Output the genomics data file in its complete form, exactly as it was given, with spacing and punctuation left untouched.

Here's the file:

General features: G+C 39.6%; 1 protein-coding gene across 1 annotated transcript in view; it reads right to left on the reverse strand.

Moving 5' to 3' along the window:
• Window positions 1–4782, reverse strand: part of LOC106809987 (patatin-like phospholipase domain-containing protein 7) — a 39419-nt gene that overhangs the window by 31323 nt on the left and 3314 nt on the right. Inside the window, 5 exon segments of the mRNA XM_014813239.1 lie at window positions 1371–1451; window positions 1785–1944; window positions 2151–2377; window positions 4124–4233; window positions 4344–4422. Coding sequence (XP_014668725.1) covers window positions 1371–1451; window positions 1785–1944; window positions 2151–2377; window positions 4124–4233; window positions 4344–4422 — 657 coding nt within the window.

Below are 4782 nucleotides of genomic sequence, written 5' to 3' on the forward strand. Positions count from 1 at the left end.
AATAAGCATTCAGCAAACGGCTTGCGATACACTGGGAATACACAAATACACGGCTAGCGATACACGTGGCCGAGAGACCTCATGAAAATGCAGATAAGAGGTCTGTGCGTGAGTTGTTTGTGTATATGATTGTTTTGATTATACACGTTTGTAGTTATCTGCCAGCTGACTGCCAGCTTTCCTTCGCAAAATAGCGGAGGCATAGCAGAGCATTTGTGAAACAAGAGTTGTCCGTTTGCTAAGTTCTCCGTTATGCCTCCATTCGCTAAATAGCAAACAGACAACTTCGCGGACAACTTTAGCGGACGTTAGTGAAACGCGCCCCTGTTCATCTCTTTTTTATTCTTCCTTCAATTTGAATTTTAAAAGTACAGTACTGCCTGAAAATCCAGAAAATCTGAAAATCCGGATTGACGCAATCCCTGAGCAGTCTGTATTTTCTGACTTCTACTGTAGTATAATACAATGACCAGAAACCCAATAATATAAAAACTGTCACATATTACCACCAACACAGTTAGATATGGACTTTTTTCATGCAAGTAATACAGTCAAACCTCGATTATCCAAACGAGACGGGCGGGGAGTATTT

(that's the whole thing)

General features: G+C 39.6%; 1 protein-coding gene across 1 annotated transcript in view; it reads right to left on the reverse strand.

Moving 5' to 3' along the window:
• Window positions 1–4782, reverse strand: part of LOC106809987 (patatin-like phospholipase domain-containing protein 7) — a 39419-nt gene that overhangs the window by 31323 nt on the left and 3314 nt on the right. Inside the window, 5 exon segments of the mRNA XM_014813239.1 lie at window positions 1371–1451; window positions 1785–1944; window positions 2151–2377; window positions 4124–4233; window positions 4344–4422. Coding sequence (XP_014668725.1) covers window positions 1371–1451; window positions 1785–1944; window positions 2151–2377; window positions 4124–4233; window positions 4344–4422 — 657 coding nt within the window.

Below are 4782 nucleotides of genomic sequence, written 5' to 3' on the forward strand. Positions count from 1 at the left end.
AATAAGCATTCAGCAAACGGCTTGCGATACACTGGGAATACACAAATACACGGCTAGCGATACACGTGGCCGAGAGACCTCATGAAAATGCAGATAAGAGGTCTGTGCGTGAGTTGTTTGTGTATATGATTGTTTTGATTATACACGTTTGTAGTTATCTGCCAGCTGACTGCCAGCTTTCCTTCGCAAAATAGCGGAGGCATAGCAGAGCATTTGTGAAACAAGAGTTGTCCGTTTGCTAAGTTCTCCGTTATGCCTCCATTCGCTAAATAGCAAACAGACAACTTCGCGGACAACTTTAGCGGACGTTAGTGAAACGCGCCCCTGTTCATCTCTTTTTTATTCTTCCTTCAATTTGAATTTTAAAAGTACAGTACTGCCTGAAAATCCAGAAAATCTGAAAATCCGGATTGACGCAATCCCTGAGCAGTCTGTATTTTCTGACTTCTACTGTAGTATAATACAATGACCAGAAACCCAATAATATAAAAACTGTCACATATTACCACCAACACAGTTAGATATGGACTTTTTTCATGCAAGTAATACAGTCAAACCTCGATTATCCAAACGAGACGGGCGGGGAGTATTT